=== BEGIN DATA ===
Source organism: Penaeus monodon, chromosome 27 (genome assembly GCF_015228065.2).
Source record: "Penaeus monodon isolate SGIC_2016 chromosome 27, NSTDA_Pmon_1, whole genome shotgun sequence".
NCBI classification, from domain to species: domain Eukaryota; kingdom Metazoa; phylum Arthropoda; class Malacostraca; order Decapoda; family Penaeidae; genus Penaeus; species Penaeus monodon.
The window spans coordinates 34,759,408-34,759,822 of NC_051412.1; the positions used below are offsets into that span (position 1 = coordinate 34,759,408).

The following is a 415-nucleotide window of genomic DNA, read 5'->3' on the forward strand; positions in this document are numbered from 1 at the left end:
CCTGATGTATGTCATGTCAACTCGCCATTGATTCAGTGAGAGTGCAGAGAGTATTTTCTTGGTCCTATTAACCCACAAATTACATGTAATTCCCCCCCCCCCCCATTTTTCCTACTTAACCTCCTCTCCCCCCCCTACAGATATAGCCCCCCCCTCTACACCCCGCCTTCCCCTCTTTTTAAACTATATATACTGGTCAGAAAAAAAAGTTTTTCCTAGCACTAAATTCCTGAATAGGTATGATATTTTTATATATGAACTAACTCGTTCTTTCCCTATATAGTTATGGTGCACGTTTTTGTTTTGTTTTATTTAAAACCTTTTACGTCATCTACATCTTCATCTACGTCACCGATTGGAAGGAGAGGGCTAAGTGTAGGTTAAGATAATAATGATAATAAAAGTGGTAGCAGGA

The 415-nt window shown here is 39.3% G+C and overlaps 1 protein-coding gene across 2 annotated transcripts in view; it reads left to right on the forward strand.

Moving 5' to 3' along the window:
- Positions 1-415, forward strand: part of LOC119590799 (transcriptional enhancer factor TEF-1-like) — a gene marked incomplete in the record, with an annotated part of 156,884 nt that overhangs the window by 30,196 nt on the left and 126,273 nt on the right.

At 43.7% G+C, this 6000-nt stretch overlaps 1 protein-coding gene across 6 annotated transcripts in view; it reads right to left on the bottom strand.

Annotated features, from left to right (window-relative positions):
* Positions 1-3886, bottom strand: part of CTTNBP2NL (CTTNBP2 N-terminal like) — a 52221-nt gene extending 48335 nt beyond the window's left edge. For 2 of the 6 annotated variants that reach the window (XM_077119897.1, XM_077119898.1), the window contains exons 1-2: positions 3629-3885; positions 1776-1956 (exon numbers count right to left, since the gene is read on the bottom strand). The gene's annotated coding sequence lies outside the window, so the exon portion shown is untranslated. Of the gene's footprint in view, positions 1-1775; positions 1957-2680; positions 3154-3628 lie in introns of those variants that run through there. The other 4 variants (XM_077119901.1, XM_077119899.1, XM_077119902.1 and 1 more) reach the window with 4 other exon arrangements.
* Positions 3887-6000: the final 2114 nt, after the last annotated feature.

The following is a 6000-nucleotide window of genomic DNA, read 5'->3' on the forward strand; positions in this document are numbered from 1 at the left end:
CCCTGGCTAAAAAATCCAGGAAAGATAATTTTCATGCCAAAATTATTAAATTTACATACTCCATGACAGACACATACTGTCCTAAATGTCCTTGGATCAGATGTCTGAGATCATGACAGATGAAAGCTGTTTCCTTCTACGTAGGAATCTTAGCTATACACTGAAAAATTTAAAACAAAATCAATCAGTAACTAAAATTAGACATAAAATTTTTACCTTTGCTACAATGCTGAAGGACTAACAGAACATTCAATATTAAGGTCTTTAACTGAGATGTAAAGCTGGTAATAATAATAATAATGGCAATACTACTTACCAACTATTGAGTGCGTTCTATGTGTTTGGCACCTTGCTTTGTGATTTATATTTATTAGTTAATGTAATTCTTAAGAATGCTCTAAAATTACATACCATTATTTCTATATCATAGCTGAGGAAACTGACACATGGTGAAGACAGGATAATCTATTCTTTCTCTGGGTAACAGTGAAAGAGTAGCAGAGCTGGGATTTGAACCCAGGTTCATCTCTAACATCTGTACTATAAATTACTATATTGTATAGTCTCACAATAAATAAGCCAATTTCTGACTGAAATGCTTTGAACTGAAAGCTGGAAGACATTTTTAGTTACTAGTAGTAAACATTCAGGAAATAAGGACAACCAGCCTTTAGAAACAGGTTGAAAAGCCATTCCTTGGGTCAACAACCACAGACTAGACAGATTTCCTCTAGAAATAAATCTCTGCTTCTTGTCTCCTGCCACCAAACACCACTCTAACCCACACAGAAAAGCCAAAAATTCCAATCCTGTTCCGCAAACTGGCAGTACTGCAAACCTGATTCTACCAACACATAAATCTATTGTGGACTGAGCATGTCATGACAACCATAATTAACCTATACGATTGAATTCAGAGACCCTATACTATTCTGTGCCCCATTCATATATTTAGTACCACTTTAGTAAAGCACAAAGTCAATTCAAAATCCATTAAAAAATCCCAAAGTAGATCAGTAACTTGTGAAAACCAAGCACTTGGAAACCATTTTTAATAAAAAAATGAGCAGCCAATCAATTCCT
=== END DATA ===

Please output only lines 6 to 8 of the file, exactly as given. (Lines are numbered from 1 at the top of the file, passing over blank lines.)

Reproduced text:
CCTGATGTATGTCATGTCAACTCGCCATTGATTCAGTGAGAGTGCAGAGAGTATTTTCTTGGTCCTATTAACCCACAAATTACATGTAATTCCCCCCCCCCCCCATTTTTCCTACTTAACCTCCTCTCCCCCCCCTACAGATATAGCCCCCCCCTCTACACCCCGCCTTCCCCTCTTTTTAAACTATATATACTGGTCAGAAAAAAAAGTTTTTCCTAGCACTAAATTCCTGAATAGGTATGATATTTTTATATATGAACTAACTCGTTCTTTCCCTATATAGTTATGGTGCACGTTTTTGTTTTGTTTTATTTAAAACCTTTTACGTCATCTACATCTTCATCTACGTCACCGATTGGAAGGAGAGGGCTAAGTGTAGGTTAAGATAATAATGATAATAAAAGTGGTAGCAGGA

The 415-nt window shown here is 39.3% G+C and overlaps 1 protein-coding gene across 2 annotated transcripts in view; it reads left to right on the forward strand.

Moving 5' to 3' along the window: